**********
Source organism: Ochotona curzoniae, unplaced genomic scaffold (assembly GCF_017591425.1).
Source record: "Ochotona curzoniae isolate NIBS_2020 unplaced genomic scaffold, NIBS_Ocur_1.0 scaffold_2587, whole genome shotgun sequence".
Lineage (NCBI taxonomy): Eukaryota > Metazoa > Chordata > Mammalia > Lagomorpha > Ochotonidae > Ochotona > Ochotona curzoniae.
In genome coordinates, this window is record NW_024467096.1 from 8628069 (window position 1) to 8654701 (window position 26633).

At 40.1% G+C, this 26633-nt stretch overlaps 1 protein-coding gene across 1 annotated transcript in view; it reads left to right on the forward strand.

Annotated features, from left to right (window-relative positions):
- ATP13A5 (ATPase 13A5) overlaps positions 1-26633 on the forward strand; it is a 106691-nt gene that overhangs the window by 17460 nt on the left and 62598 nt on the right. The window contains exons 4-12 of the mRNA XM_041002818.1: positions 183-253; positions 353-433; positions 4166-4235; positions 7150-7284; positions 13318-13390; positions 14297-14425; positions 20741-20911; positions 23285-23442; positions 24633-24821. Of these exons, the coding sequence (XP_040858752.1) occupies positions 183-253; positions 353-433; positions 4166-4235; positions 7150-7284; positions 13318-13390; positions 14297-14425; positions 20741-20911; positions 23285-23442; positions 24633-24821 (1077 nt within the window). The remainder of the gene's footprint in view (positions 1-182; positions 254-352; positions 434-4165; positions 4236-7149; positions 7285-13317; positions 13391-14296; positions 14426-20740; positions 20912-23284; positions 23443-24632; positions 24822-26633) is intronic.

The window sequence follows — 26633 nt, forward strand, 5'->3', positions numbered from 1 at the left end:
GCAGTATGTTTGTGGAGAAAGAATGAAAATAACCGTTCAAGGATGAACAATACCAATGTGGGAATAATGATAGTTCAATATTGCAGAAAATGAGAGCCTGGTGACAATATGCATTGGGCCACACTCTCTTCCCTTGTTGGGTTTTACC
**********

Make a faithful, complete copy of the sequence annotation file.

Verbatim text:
Source organism: Ochotona curzoniae, unplaced genomic scaffold (assembly GCF_017591425.1).
Source record: "Ochotona curzoniae isolate NIBS_2020 unplaced genomic scaffold, NIBS_Ocur_1.0 scaffold_2587, whole genome shotgun sequence".
Lineage (NCBI taxonomy): Eukaryota > Metazoa > Chordata > Mammalia > Lagomorpha > Ochotonidae > Ochotona > Ochotona curzoniae.
In genome coordinates, this window is record NW_024467096.1 from 8628069 (window position 1) to 8654701 (window position 26633).

At 40.1% G+C, this 26633-nt stretch overlaps 1 protein-coding gene across 1 annotated transcript in view; it reads left to right on the forward strand.

Annotated features, from left to right (window-relative positions):
- ATP13A5 (ATPase 13A5) overlaps positions 1-26633 on the forward strand; it is a 106691-nt gene that overhangs the window by 17460 nt on the left and 62598 nt on the right. The window contains exons 4-12 of the mRNA XM_041002818.1: positions 183-253; positions 353-433; positions 4166-4235; positions 7150-7284; positions 13318-13390; positions 14297-14425; positions 20741-20911; positions 23285-23442; positions 24633-24821. Of these exons, the coding sequence (XP_040858752.1) occupies positions 183-253; positions 353-433; positions 4166-4235; positions 7150-7284; positions 13318-13390; positions 14297-14425; positions 20741-20911; positions 23285-23442; positions 24633-24821 (1077 nt within the window). The remainder of the gene's footprint in view (positions 1-182; positions 254-352; positions 434-4165; positions 4236-7149; positions 7285-13317; positions 13391-14296; positions 14426-20740; positions 20912-23284; positions 23443-24632; positions 24822-26633) is intronic.

The window sequence follows — 26633 nt, forward strand, 5'->3', positions numbered from 1 at the left end:
GCAGTATGTTTGTGGAGAAAGAATGAAAATAACCGTTCAAGGATGAACAATACCAATGTGGGAATAATGATAGTTCAATATTGCAGAAAATGAGAGCCTGGTGACAATATGCATTGGGCCACACTCTCTTCCCTTGTTGGGTTTTACC